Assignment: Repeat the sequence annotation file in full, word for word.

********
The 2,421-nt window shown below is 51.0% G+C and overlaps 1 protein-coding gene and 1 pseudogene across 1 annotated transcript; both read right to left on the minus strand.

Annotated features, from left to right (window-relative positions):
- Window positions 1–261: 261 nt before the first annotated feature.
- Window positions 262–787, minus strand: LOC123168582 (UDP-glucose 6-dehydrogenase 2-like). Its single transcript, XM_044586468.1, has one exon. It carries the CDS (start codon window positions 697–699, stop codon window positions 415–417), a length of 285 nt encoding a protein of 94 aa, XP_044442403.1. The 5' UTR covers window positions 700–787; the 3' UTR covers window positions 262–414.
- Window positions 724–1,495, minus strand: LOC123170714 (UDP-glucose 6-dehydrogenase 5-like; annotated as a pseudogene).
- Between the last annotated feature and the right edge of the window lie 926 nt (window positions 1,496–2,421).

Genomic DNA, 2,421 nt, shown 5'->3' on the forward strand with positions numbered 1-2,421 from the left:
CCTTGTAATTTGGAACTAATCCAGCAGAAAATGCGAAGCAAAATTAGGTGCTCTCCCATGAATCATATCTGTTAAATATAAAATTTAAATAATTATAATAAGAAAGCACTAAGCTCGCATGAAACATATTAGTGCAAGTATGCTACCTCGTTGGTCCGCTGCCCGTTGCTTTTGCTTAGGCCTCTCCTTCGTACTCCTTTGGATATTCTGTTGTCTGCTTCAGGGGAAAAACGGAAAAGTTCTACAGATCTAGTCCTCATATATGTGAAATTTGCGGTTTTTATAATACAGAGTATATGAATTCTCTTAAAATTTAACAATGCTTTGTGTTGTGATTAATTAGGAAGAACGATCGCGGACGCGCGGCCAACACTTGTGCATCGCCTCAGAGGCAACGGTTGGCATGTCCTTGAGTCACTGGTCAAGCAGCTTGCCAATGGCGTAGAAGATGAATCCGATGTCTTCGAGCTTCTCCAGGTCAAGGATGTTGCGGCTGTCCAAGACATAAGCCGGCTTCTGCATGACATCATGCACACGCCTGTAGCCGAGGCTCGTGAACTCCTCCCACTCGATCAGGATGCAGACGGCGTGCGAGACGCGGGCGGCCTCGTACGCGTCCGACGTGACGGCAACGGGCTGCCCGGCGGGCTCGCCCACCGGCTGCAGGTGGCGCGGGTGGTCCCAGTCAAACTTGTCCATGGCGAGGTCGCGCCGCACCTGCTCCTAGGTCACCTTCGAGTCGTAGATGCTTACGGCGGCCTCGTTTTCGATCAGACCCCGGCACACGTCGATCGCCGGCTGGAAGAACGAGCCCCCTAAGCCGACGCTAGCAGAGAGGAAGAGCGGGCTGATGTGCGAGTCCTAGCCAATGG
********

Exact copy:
The 2,421-nt window shown below is 51.0% G+C and overlaps 1 protein-coding gene and 1 pseudogene across 1 annotated transcript; both read right to left on the minus strand.

Annotated features, from left to right (window-relative positions):
- Window positions 1–261: 261 nt before the first annotated feature.
- Window positions 262–787, minus strand: LOC123168582 (UDP-glucose 6-dehydrogenase 2-like). Its single transcript, XM_044586468.1, has one exon. It carries the CDS (start codon window positions 697–699, stop codon window positions 415–417), a length of 285 nt encoding a protein of 94 aa, XP_044442403.1. The 5' UTR covers window positions 700–787; the 3' UTR covers window positions 262–414.
- Window positions 724–1,495, minus strand: LOC123170714 (UDP-glucose 6-dehydrogenase 5-like; annotated as a pseudogene).
- Between the last annotated feature and the right edge of the window lie 926 nt (window positions 1,496–2,421).

Genomic DNA, 2,421 nt, shown 5'->3' on the forward strand with positions numbered 1-2,421 from the left:
CCTTGTAATTTGGAACTAATCCAGCAGAAAATGCGAAGCAAAATTAGGTGCTCTCCCATGAATCATATCTGTTAAATATAAAATTTAAATAATTATAATAAGAAAGCACTAAGCTCGCATGAAACATATTAGTGCAAGTATGCTACCTCGTTGGTCCGCTGCCCGTTGCTTTTGCTTAGGCCTCTCCTTCGTACTCCTTTGGATATTCTGTTGTCTGCTTCAGGGGAAAAACGGAAAAGTTCTACAGATCTAGTCCTCATATATGTGAAATTTGCGGTTTTTATAATACAGAGTATATGAATTCTCTTAAAATTTAACAATGCTTTGTGTTGTGATTAATTAGGAAGAACGATCGCGGACGCGCGGCCAACACTTGTGCATCGCCTCAGAGGCAACGGTTGGCATGTCCTTGAGTCACTGGTCAAGCAGCTTGCCAATGGCGTAGAAGATGAATCCGATGTCTTCGAGCTTCTCCAGGTCAAGGATGTTGCGGCTGTCCAAGACATAAGCCGGCTTCTGCATGACATCATGCACACGCCTGTAGCCGAGGCTCGTGAACTCCTCCCACTCGATCAGGATGCAGACGGCGTGCGAGACGCGGGCGGCCTCGTACGCGTCCGACGTGACGGCAACGGGCTGCCCGGCGGGCTCGCCCACCGGCTGCAGGTGGCGCGGGTGGTCCCAGTCAAACTTGTCCATGGCGAGGTCGCGCCGCACCTGCTCCTAGGTCACCTTCGAGTCGTAGATGCTTACGGCGGCCTCGTTTTCGATCAGACCCCGGCACACGTCGATCGCCGGCTGGAAGAACGAGCCCCCTAAGCCGACGCTAGCAGAGAGGAAGAGCGGGCTGATGTGCGAGTCCTAGCCAATGG